The Effects Of Positive Thinking on Happiness

The Effects Of Positive Thinking on Happiness

Last update: 01 February, 2018

We always want more and more. We think that we’ll be happy when we get a better job, when we move to another house, when we have more holidays, or when we get more money. If you are not happy already, then you probably won’t be either when any of these things happen to you (if they do happen of course). So why not try positive thinking to improve your happiness?

People who don’t know how to enjoy what they already have, are condemned to be slaves to their ambitions. We are desperate to be happy but don’t know how to achieve it. Read on and find on how positive thinking can help us in all this.

This reflection shows us a very common problem, both in people and with different situations. We’ve learnt to be ambitious, to always want more and more, not to settle for what we get and to always try and get more. But what are we forgetting? That the goal is not the summit, and that reaching the top is useless if we haven’t enjoyed the views along the way. Being happy is about the here and now. Because when we get to the summit we won’t be there very long.

“If you aren’t happy with everything you have, you won’t be happy with everything you lack”

-Erich Fromm-

I’m not talking about conformism or of staying in my comfort zone. I want more and I know I can achieve it, but I’ll face the challenge with a smile, and I’ll be able to add to what I already have. If I can feel full with what I have and still want more, I’ll have managed to find the key to success, to my success. It’s all about positive thinking.

“Hope is not found in the when, but in the wait”

-Carlos Andreu-

Woman with positive thinking

Positive thinking and visualization

In 1967, the Australian psychologist Alan Richardson conducted an interesting experiment with which he highlighted the power of visualization. In the first phase of the investigation, he told the people who were part of his study sample to shoot baskets, and noted down how many they scored. Later on, he divided this group of people into three subgroups, and the idea was to study how their shooting technique would change during the next twenty days.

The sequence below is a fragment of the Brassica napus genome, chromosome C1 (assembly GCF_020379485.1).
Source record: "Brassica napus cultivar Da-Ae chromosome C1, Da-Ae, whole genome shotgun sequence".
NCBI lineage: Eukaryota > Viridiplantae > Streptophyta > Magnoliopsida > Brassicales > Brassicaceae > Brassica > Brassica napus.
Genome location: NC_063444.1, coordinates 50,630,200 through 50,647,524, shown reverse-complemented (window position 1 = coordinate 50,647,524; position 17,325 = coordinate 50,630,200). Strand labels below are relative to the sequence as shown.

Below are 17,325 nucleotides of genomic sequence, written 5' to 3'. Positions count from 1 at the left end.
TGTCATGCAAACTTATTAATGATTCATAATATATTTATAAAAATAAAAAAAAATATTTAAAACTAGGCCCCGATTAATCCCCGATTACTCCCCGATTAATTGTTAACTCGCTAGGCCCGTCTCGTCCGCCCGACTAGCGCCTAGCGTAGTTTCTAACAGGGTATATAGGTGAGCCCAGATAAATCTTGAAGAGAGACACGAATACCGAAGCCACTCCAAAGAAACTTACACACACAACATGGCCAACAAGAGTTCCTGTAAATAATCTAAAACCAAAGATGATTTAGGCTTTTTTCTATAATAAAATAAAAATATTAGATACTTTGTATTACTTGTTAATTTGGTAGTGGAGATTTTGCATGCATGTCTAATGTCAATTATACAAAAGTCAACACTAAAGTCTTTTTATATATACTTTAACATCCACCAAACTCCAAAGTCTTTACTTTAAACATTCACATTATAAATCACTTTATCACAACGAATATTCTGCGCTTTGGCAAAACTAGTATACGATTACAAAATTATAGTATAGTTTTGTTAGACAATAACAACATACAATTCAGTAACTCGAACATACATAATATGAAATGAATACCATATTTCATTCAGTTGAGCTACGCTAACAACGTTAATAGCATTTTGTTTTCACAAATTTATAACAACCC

The first group spent twenty minutes a day practicing their shooting, but the second group didn’t practice anything. The third group didn’t practice either, but its members spent twenty minutes a day visualizing themselves netting the ball.

After the twenty days were up, Richardson measured the skill of the players again and and found a surprising result. The first group had improved their shot performance by 24%, the second didn’t improve at all, but the third group, those who had practiced  visualization, improved by 23%. Positive thinking had had a great effect.

The importance of a good image

Another experiment conducted by Daniel Gilbert, a professor at Harvard University, showed us how we could enjoy the situations that made us happy twice as much. In his experiment a group of people was invited to dine for free at a good restaurant. Everyone could choose the day they would go. The people who delayed the dinner longer were those who reported greater happiness as a result of the experience. They not only enjoyed the evening, but also enjoyed thinking about how much they were going to enjoy it.

What can we conclude from these experiments? That having a good image of ourselves or the things we hope to experience in the future is very important. Achieving goals, enjoying things, setting goals and overcoming challenges can all train our brain to make these challenges easier.

Some theories claim that by wanting something more strongly we are closer to achieving it, but this isn’t what we are talking about. What brings us closer to the goal is to mentally rehearse the procedure to get to the place we want to. This is something that athletes who run speed tests know very well.  In the warm-up they mentally rehearse the race again and again –  they visualize it with positive thinking.

The fact that practicing something mentally can have similar effects to practicing it in real life is due to some very special neurons: the mirror neurons.

Woman in fields

Does what you have already make you happy?

We can spend our whole lives looking for happiness, in the same way that someone searches for metal hidden on the beach or sifts through the sand in search of golden nuggets. We can either only do this or we can try to find a balance where our dreams count for a lot, but so do our positive emotions. These are the emotions that come out of situations when we stop and take a step back to realise what we’ve achieved.

This balance will not only make us feel better now, but it will make it easier for us to deal with our aspirations differently. It will help us to start to see them as something desirable and accessible, but not absolutely essential. It won’t stop motivating us to go on, but it will reduce the impact that any setbacks may have. Can you think of anything that is more valuable than  happiness?

“Happiness is like a trick you’re looking for, and when you have it you don’t realize it. It’s retrospective, you realize it later. You can find happiness everywhere, but you have to know how to get it, and to know when you have it”.

-Stephane Brosse-

This text is provided for informational purposes only and does not replace consultation with a professional. If in doubt, consult your specialist.